Canada gets stern warning on Aboriginals

MOHAMMED AZHAR ALI KHAN

Canada gets stern warning on Aboriginals




Mohammed Azhar Ali Khan

 


 


Canada is receiving warnings that it better improve the lives of its Aboriginal people or it might slide into civil unrest that could get ugly.



In a new book, Time Bomb, a Queen’s University academic asserts that the Aboriginal people might launch a “coherent civil action” that could hurt the country’s economy. Doug Bland, a former chair of Defense Management Studies at Queen’s University in Kingston, declared that Canada’s First Nations the Aboriginals, as opposed to the country’s Founding Nations France and Britain, are frustrated by the neglect of the Canadian government and could turn to defiance.



Such a confrontation could target vital transportation links - railways and roads - and hit the economy hard, he stated. He emphasized that 48.8 percent of the Aboriginal people are under the age of 24 and that they might not put up with disgraceful living conditions while other Canadians enjoy a good standard of living.



His warning was echoed by the newly elected chief of the Assembly of First Nations, Perry Bellegarde, who said he would seek a meaningful dialogue with Prime Minister Stephen Harper. His two main challengers say such a dialogue has not yielded success. Former AFN chief Shawn Atleo resigned in May because other Aboriginal leaders rejected his policy of talks with the federal government.



Bellegarde, who received more than 60 percent of the vote, argued that the Aboriginals “have to engage in dialogue.” But he stated that he expects a serious response by the government otherwise he will shift to a  “legal, political, activist strategy.” Bellegarde asserted that Canada ranks sixth in the world in quality of life according to the United Nations Human Development Index, but Canada’s Aboriginals rank 63rd under the same criteria.



Bellegarde explained to the Ottawa Citizen: “What that means is poverty. There’s 14 people living in one house with two bedrooms. There’s no access to potable water. There’s no access to schools. There’s inadequate health care. There’s First Nations children in care. There’s epidemics with youth suicides. There’s disproportionate First Nations people in jails. The list will go on and on and on.”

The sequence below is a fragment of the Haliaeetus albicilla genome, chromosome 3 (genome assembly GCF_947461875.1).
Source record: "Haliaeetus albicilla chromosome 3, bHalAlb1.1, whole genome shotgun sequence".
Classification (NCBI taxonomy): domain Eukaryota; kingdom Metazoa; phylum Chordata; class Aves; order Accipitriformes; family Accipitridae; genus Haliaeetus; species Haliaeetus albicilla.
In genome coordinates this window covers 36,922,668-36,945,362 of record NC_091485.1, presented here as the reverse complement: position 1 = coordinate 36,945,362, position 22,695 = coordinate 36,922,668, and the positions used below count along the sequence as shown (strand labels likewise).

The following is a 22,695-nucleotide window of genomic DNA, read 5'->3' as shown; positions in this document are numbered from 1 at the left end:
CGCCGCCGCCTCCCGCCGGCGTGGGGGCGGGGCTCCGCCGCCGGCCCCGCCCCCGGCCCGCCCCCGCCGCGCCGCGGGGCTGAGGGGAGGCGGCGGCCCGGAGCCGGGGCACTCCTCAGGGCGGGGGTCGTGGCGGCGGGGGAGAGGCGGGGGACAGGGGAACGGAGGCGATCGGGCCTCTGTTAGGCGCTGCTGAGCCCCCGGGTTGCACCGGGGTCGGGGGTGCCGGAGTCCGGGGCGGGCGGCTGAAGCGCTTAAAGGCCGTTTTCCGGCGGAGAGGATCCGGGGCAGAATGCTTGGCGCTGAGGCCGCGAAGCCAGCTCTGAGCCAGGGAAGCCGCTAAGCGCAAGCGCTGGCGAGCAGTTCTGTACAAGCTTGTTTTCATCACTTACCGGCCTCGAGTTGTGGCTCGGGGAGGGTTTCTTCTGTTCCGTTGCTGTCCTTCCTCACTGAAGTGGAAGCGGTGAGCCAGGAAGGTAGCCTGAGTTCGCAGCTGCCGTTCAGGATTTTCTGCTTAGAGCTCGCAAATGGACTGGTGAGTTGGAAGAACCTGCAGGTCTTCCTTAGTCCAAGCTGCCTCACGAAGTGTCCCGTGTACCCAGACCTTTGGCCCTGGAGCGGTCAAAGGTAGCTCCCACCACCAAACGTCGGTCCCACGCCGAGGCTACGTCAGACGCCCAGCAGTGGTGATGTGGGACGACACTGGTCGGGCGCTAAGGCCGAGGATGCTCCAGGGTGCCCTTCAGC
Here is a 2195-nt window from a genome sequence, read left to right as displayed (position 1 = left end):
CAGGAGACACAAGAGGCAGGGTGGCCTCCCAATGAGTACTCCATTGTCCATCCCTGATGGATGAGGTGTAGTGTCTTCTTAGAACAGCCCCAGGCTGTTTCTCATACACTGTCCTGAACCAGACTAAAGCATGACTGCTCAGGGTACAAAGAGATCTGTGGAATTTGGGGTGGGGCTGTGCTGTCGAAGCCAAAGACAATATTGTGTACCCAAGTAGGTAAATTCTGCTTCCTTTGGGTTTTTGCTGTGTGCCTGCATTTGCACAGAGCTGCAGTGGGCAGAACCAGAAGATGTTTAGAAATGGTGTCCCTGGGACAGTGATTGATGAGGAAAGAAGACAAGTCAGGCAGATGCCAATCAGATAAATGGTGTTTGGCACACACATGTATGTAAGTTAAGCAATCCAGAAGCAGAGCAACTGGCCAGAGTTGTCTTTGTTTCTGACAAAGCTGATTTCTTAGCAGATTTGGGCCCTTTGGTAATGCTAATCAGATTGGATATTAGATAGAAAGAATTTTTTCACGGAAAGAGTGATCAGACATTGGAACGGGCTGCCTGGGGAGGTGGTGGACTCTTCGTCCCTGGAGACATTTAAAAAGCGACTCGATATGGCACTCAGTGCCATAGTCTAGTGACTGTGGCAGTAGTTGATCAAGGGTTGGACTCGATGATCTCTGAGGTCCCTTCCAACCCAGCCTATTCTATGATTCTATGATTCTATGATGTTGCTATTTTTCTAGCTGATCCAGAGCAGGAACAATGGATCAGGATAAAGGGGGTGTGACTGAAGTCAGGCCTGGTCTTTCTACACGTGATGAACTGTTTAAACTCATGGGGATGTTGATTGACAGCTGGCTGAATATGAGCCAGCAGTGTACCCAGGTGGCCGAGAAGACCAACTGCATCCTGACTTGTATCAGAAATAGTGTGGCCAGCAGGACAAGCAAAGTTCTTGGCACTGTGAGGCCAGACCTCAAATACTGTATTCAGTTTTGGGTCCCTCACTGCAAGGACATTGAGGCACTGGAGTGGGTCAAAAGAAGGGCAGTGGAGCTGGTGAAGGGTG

The Aboriginals’ plight was highlighted by Ottawa Citizen columnist Terry Glavin. “Asians and federally-registered Indians weren’t allowed to vote in Canada until the 1940s… The conditions that torment Aboriginal Canadians to this day are no less a disgrace than the dead-end impoundments so many African-Americans find themselves within today. Aboriginal Canadians and African-Americans suffer from a nearly identical suite of maladies: high rates of cancer, of heart disease, mental illness, suicide, spousal abuse, drug addiction, alcoholism, fetal alcohol syndrome and tuberculosis.”



He noted that African-American men earn about $31,000 a year compared to white Americans’ $42,000. In Canada, the annual income of an Aboriginal off-reserve is $22,500 (it is $14,000 for those on reserves) while the average for other Canadians is about $48,000. The unemployment rate among working age Aboriginals (13 percent) is twice that of other Canadians… While slightly more than 10 percent of African-Americans are on welfare, about a third of Canadian Aboriginals are on welfare or another form of assistance.” In Nunavut province in the north, where mostly Inuit (Eskimos) live, about half of the population relies on food banks to escape hunger.



African-Americans constitute about 40 percent of the US prison inmates though they are 12 percent of the US population. Canadian Aboriginals are four percent of the population (about 1.5 million) but more than 23 percent of the federal inmates are Aboriginals - ten times more than non-Aboriginal people. About 29 percent of Aboriginals in Canada lack high-school education, compared to 12 percent for other Canadians. Statistics suggest that more than half of Aboriginal children will drop out of high school this year, six times more than other Canadians. Seventy-four percent of schools on reserves - where Aboriginals were confined when European settlers took their lands - lack basic amenities such as drinking water.

Half of the schools do not have a library, a gymnasium, a science laboratory or a kitchen.



Canada has more than 630 Aboriginal bands. Some live in desolate areas, others on resource-rich lands. The grinding poverty on reserves leads to alcoholism, drugs, violence, suicides and despair among Aboriginals that has been condemned by the United Nations. Since 1980, more than 1,181 Aboriginal women have been murdered or gone missing. Over decades, the federal government forcibly sent 150,000 Aboriginals to church-run schools, to wean them away from their culture, language and beliefs, where they were abused physically and sexually. In 2008, Prime Minister Harper apologized. But funding for educating Aboriginal children is still short. Education is a provincial subject in Canada. Aboriginal issues come under different federal and provincial jurisdictions.



In June, the Supreme Court of Canada recognized a First Nation’s title to a tract of land in British Columbia, meaning that exploitation of land on which title is established will require First Nations’ consent. Even Ottawa is built on Algonquin land. So Canada will have to more actively assist the Aboriginal people attain justice, support and dignity. Half-hearted actions could prove futile and damaging.

 




— Mohammed Azhar Ali Khan is a retired Canadian journalist, civil servant and refugee judge.